Nethercutt said her call for a coach motivated him to give back, although he sensed a great opportunity for himself as a player and student of ultimate. “I think at some level I understood that coaching was not only a great way to give back, but also a great way to grow as a player in regards to the strategic and intellectual side of the game,” he said. And that was enough. He took the job, having never before been a captain or coach in ultimate.
Immediately, the task of coaching illuminated how much Nethercutt felt he still had to learn. His middle schoolers had no fear when it came to asking questions and as anyone who has coached or parented can attest, the incessant pressures of explaining the “whys” and “hows” piled into a steep learning curve. If his group had been any more experienced, Nethercutt feels they may have caught more of his first-season mistakes. “I was fortunate enough my first year to have a group of kids that weren’t extremely familiar with ultimate, so when I really screwed up trying to teach a concept it was (hopefully) harder for them to notice just due to lack of knowledge about ultimate on their part,” he admitted.
Nethercutt found himself digging even deeper into ultimate to learn more and give the skills he was teaching his middle schoolers a heavy dose of scrutiny. “Learning how to teach things, as well as taking the time to sit down and really take a look at the things I was teaching was a challenging process,” he said.
But challenges continued to be a form of motivation for Nethercutt, especially with Denardis continuing to bring down the hammer at Darkside practice on his talented sophomore group. In forcing himself to break the game down into simple, middle school athlete-appropriate concepts, he found a deeper understanding of concepts as a player.
There’s a cerebral nature to Nethercutt’s voice when he tackles the open-ended questions on coaching now, and it’s hinting at his insatiable appetite for more ultimate knowledge. That desire to know more in order to grow and improve is so often a fundamental characteristic in many of our greatest athletes. For most, innate talent only takes one so far. Dedication to the game carries us to the next level. Coaching only seems to have intensified Nethercutt’s commitment, allowing him to form a more comprehensive outlook on ultimate and propelling his own game towards new heights on the field. Perhaps most importantly, he’s kept an open mind throughout the entire process. “To this day, I still learn a little bit more about a concept every time I teach it and I grow a bit as a player and a coach each time,” he allowed.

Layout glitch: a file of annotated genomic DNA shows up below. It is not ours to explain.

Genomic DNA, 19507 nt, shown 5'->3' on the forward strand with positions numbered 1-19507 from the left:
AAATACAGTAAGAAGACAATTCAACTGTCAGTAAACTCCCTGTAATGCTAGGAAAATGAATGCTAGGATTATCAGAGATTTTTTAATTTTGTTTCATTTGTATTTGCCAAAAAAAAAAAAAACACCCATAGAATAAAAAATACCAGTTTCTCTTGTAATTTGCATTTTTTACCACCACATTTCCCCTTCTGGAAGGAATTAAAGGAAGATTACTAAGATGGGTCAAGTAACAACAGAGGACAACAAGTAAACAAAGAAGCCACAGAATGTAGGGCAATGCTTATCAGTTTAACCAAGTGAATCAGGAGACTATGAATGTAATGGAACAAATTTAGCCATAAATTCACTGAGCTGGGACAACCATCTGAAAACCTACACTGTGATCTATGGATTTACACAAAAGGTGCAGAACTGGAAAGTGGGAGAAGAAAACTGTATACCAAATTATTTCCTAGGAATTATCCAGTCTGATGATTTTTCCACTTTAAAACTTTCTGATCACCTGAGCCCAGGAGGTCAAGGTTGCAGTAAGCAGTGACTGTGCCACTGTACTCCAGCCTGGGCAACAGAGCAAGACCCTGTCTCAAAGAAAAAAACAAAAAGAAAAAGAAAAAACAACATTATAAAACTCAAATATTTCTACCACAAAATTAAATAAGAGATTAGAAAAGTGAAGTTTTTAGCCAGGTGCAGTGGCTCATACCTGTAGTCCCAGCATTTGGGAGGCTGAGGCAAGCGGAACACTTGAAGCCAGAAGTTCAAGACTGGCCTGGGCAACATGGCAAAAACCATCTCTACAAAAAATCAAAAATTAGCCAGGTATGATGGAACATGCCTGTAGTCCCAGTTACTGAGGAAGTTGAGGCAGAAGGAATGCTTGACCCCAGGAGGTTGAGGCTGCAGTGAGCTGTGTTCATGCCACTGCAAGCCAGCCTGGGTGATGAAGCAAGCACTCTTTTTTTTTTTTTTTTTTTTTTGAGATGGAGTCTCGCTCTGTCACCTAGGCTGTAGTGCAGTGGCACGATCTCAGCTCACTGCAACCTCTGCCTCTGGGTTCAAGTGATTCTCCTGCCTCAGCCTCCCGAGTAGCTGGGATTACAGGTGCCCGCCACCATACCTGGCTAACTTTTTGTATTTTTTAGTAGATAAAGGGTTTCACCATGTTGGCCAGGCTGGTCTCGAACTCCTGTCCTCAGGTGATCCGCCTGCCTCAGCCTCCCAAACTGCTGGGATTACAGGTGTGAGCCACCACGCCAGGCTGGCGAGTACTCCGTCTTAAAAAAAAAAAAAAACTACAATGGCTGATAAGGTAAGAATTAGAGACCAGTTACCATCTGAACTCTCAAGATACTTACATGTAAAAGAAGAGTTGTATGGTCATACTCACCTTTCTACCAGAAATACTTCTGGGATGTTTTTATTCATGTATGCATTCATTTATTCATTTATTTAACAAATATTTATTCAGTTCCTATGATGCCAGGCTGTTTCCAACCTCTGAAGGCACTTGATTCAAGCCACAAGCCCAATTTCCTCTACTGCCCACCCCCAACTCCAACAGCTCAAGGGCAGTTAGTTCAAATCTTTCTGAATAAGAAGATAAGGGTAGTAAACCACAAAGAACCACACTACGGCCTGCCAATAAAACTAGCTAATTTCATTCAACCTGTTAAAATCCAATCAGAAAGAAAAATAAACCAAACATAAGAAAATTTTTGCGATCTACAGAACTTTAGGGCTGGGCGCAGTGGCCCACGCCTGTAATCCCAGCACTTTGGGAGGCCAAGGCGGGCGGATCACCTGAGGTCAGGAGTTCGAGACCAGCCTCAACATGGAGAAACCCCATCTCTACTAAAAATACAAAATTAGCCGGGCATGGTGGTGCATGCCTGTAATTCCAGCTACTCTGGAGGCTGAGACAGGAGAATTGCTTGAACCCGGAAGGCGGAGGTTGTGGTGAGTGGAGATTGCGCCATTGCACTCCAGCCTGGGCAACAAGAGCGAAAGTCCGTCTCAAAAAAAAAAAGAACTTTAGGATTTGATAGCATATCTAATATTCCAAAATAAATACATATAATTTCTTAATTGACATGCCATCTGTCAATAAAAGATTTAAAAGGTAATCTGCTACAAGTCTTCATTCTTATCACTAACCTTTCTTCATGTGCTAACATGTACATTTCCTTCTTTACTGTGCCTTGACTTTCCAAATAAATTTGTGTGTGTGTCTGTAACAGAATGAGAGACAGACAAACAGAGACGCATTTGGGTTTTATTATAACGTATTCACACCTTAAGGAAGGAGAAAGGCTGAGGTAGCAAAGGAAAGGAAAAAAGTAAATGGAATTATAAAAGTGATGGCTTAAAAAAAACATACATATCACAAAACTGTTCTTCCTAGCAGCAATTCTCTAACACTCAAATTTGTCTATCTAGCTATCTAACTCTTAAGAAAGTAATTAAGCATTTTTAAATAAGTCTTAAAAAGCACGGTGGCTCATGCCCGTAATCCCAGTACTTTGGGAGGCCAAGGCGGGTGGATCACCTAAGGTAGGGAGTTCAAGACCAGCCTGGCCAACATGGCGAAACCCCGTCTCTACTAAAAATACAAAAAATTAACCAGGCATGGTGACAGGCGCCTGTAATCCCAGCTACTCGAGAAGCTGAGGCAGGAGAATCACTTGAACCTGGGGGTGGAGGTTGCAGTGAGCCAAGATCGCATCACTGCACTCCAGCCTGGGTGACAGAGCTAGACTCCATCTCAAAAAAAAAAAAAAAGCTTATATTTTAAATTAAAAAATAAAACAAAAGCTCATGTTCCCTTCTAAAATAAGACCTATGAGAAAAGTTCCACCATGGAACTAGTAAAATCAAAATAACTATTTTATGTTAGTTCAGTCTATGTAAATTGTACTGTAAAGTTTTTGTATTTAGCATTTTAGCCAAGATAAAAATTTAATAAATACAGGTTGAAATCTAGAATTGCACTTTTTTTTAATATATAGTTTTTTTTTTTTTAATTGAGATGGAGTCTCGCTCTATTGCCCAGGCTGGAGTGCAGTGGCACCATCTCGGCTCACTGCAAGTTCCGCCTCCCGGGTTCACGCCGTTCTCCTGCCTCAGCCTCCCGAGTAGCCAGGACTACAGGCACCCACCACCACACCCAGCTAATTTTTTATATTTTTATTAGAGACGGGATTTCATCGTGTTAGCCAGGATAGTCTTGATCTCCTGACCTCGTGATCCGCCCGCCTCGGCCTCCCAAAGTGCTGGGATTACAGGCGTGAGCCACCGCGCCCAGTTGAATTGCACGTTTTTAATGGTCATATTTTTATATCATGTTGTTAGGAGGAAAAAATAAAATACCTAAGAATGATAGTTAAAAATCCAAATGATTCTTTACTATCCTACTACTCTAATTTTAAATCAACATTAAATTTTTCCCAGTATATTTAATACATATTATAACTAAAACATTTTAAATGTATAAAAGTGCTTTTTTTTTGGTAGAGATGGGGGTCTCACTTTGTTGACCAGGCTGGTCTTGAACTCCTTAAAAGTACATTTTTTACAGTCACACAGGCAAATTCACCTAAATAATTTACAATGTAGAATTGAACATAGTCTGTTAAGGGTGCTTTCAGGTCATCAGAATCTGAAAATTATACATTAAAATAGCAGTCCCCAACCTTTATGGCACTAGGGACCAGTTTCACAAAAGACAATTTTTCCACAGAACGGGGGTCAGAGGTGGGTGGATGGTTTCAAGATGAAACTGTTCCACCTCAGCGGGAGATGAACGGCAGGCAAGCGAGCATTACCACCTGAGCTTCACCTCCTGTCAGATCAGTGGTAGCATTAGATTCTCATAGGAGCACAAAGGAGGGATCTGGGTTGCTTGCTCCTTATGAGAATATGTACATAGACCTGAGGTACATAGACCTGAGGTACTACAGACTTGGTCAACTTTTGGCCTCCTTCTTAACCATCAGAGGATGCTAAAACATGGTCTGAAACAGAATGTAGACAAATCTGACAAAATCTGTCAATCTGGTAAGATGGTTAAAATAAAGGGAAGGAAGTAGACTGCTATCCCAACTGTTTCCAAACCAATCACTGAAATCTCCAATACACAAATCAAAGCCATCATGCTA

That following summer of 2012, Nethercutt joined Triforce (the Triangle’s Youth Club Championships U19 team) as an assistant coach. Two summers later in 2014, with Nethercutt as head coach, Triforce won YCCs. It was mere months after Darkside had run out of gas against Jimmy Mickle and Colorado Mamabird in the final of College Championships. The victory with Triforce was sweet and further instructive for Nethercutt, who was still learning about the will to win.
“I was lucky enough to be able to coach a great group of YCC players that year on Triforce that ended up taking home the title and I think in winning that and losing in the finals of College there was a realization that there wasn’t a significant difference in my enjoyment of the experience as a whole whether we won or lost,” he said in reflection. The juxtaposition of those experiences—the process of working so hard in the college season only to fall short and then seeing a YCC season fall perfectly into place—had a profound effect on Nethercutt’s outlook. It helped him detach his love of the game from outcomes.
“I think I realized that the process that got us there was the real thing to be enjoyed, more so than where we finished,” he said.
Maybe that’s a little too zen-mastery for some, but successful leaderships echo similar sentiments across ultimate.2 In loving the process of learning the game and improving as a team, in trusting that hard work on the little pieces will produce big successes rather than the other way around, Nethercutt found success in both coaching and playing.
And Now for Frisco
Victory has become the new norm for Triangle Area ultimate in the last 13 months. Triforce started the trend with their 2014 YCC title, Darkside took home the College Championship in 2015, the Flyers reached the semis in their inaugural AUDL season, and Boneyard took home a title in Men’s Masters. Somehow in the middle of the summer, Nethercutt and a few fellow Darkside teammates found time to contribute to U23 World Championships on both the Mixed and Open teams. Winning is weaving itself even further into North Carolina’s ultimate culture.